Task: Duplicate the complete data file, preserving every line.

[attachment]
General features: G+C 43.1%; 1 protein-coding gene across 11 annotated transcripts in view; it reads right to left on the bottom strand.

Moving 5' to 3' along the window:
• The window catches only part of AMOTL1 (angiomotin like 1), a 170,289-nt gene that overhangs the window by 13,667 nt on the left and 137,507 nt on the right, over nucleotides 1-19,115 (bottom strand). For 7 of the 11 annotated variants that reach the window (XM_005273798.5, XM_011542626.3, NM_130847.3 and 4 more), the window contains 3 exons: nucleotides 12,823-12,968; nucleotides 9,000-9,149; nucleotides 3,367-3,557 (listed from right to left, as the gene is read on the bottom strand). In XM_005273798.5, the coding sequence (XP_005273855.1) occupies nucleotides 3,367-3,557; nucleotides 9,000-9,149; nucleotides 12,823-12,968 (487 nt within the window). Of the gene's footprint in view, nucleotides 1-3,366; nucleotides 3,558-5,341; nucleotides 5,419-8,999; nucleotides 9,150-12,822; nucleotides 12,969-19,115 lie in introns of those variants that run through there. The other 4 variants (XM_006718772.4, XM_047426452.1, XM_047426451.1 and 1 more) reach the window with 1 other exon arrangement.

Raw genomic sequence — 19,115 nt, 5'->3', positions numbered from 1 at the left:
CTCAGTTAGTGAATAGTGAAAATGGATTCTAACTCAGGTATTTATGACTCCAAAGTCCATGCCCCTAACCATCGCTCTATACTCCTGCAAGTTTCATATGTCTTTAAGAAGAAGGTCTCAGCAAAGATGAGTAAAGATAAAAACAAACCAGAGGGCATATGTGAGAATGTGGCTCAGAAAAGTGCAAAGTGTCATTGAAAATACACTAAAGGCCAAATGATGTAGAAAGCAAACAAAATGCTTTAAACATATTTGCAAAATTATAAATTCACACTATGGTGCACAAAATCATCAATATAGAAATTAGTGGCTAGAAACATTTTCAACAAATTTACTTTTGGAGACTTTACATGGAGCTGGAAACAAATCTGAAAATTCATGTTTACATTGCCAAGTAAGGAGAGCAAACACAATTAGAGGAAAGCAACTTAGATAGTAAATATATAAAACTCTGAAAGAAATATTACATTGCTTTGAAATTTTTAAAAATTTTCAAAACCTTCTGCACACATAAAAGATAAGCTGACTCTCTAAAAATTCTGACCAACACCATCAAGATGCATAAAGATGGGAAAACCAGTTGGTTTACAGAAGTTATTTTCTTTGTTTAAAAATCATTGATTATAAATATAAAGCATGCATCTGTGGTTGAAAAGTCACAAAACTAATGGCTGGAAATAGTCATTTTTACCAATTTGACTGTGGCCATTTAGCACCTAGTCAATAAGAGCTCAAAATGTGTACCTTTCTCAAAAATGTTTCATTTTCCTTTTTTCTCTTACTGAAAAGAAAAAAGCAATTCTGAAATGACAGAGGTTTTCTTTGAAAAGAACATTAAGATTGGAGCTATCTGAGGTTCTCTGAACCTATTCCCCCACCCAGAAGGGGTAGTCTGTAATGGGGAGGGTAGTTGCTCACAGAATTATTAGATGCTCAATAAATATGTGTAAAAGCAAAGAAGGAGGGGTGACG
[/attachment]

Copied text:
General features: G+C 43.1%; 1 protein-coding gene across 11 annotated transcripts in view; it reads right to left on the bottom strand.

Moving 5' to 3' along the window:
• The window catches only part of AMOTL1 (angiomotin like 1), a 170,289-nt gene that overhangs the window by 13,667 nt on the left and 137,507 nt on the right, over nucleotides 1-19,115 (bottom strand). For 7 of the 11 annotated variants that reach the window (XM_005273798.5, XM_011542626.3, NM_130847.3 and 4 more), the window contains 3 exons: nucleotides 12,823-12,968; nucleotides 9,000-9,149; nucleotides 3,367-3,557 (listed from right to left, as the gene is read on the bottom strand). In XM_005273798.5, the coding sequence (XP_005273855.1) occupies nucleotides 3,367-3,557; nucleotides 9,000-9,149; nucleotides 12,823-12,968 (487 nt within the window). Of the gene's footprint in view, nucleotides 1-3,366; nucleotides 3,558-5,341; nucleotides 5,419-8,999; nucleotides 9,150-12,822; nucleotides 12,969-19,115 lie in introns of those variants that run through there. The other 4 variants (XM_006718772.4, XM_047426452.1, XM_047426451.1 and 1 more) reach the window with 1 other exon arrangement.

Raw genomic sequence — 19,115 nt, 5'->3', positions numbered from 1 at the left:
CTCAGTTAGTGAATAGTGAAAATGGATTCTAACTCAGGTATTTATGACTCCAAAGTCCATGCCCCTAACCATCGCTCTATACTCCTGCAAGTTTCATATGTCTTTAAGAAGAAGGTCTCAGCAAAGATGAGTAAAGATAAAAACAAACCAGAGGGCATATGTGAGAATGTGGCTCAGAAAAGTGCAAAGTGTCATTGAAAATACACTAAAGGCCAAATGATGTAGAAAGCAAACAAAATGCTTTAAACATATTTGCAAAATTATAAATTCACACTATGGTGCACAAAATCATCAATATAGAAATTAGTGGCTAGAAACATTTTCAACAAATTTACTTTTGGAGACTTTACATGGAGCTGGAAACAAATCTGAAAATTCATGTTTACATTGCCAAGTAAGGAGAGCAAACACAATTAGAGGAAAGCAACTTAGATAGTAAATATATAAAACTCTGAAAGAAATATTACATTGCTTTGAAATTTTTAAAAATTTTCAAAACCTTCTGCACACATAAAAGATAAGCTGACTCTCTAAAAATTCTGACCAACACCATCAAGATGCATAAAGATGGGAAAACCAGTTGGTTTACAGAAGTTATTTTCTTTGTTTAAAAATCATTGATTATAAATATAAAGCATGCATCTGTGGTTGAAAAGTCACAAAACTAATGGCTGGAAATAGTCATTTTTACCAATTTGACTGTGGCCATTTAGCACCTAGTCAATAAGAGCTCAAAATGTGTACCTTTCTCAAAAATGTTTCATTTTCCTTTTTTCTCTTACTGAAAAGAAAAAAGCAATTCTGAAATGACAGAGGTTTTCTTTGAAAAGAACATTAAGATTGGAGCTATCTGAGGTTCTCTGAACCTATTCCCCCACCCAGAAGGGGTAGTCTGTAATGGGGAGGGTAGTTGCTCACAGAATTATTAGATGCTCAATAAATATGTGTAAAAGCAAAGAAGGAGGGGTGACG